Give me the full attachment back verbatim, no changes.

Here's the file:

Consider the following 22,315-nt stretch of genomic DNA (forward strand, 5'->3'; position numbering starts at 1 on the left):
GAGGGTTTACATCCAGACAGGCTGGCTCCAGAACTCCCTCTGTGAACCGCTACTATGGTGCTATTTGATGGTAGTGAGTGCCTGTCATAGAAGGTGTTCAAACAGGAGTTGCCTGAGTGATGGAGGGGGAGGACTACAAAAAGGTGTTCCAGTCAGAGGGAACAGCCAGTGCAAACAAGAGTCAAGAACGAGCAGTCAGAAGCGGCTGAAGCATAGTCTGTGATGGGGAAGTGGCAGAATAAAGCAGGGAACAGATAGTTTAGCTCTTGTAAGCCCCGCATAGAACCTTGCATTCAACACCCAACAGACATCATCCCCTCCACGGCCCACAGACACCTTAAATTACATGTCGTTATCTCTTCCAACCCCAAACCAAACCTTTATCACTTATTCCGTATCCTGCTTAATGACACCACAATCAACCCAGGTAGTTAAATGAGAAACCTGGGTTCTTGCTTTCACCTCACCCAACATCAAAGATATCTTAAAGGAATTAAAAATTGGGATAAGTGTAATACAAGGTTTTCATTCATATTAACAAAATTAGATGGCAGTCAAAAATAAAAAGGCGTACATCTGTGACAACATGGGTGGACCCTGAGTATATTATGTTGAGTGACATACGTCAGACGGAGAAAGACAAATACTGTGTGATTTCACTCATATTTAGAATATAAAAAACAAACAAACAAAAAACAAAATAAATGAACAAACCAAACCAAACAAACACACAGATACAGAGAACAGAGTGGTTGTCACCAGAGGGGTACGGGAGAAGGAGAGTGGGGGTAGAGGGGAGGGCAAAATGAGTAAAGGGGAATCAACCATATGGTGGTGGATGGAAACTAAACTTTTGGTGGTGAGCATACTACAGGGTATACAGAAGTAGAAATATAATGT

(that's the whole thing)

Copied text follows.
Consider the following 22,315-nt stretch of genomic DNA (forward strand, 5'->3'; position numbering starts at 1 on the left):
GAGGGTTTACATCCAGACAGGCTGGCTCCAGAACTCCCTCTGTGAACCGCTACTATGGTGCTATTTGATGGTAGTGAGTGCCTGTCATAGAAGGTGTTCAAACAGGAGTTGCCTGAGTGATGGAGGGGGAGGACTACAAAAAGGTGTTCCAGTCAGAGGGAACAGCCAGTGCAAACAAGAGTCAAGAACGAGCAGTCAGAAGCGGCTGAAGCATAGTCTGTGATGGGGAAGTGGCAGAATAAAGCAGGGAACAGATAGTTTAGCTCTTGTAAGCCCCGCATAGAACCTTGCATTCAACACCCAACAGACATCATCCCCTCCACGGCCCACAGACACCTTAAATTACATGTCGTTATCTCTTCCAACCCCAAACCAAACCTTTATCACTTATTCCGTATCCTGCTTAATGACACCACAATCAACCCAGGTAGTTAAATGAGAAACCTGGGTTCTTGCTTTCACCTCACCCAACATCAAAGATATCTTAAAGGAATTAAAAATTGGGATAAGTGTAATACAAGGTTTTCATTCATATTAACAAAATTAGATGGCAGTCAAAAATAAAAAGGCGTACATCTGTGACAACATGGGTGGACCCTGAGTATATTATGTTGAGTGACATACGTCAGACGGAGAAAGACAAATACTGTGTGATTTCACTCATATTTAGAATATAAAAAACAAACAAACAAAAAACAAAATAAATGAACAAACCAAACCAAACAAACACACAGATACAGAGAACAGAGTGGTTGTCACCAGAGGGGTACGGGAGAAGGAGAGTGGGGGTAGAGGGGAGGGCAAAATGAGTAAAGGGGAATCAACCATATGGTGGTGGATGGAAACTAAACTTTTGGTGGTGAGCATACTACAGGGTATACAGAAGTAGAAATATAATGT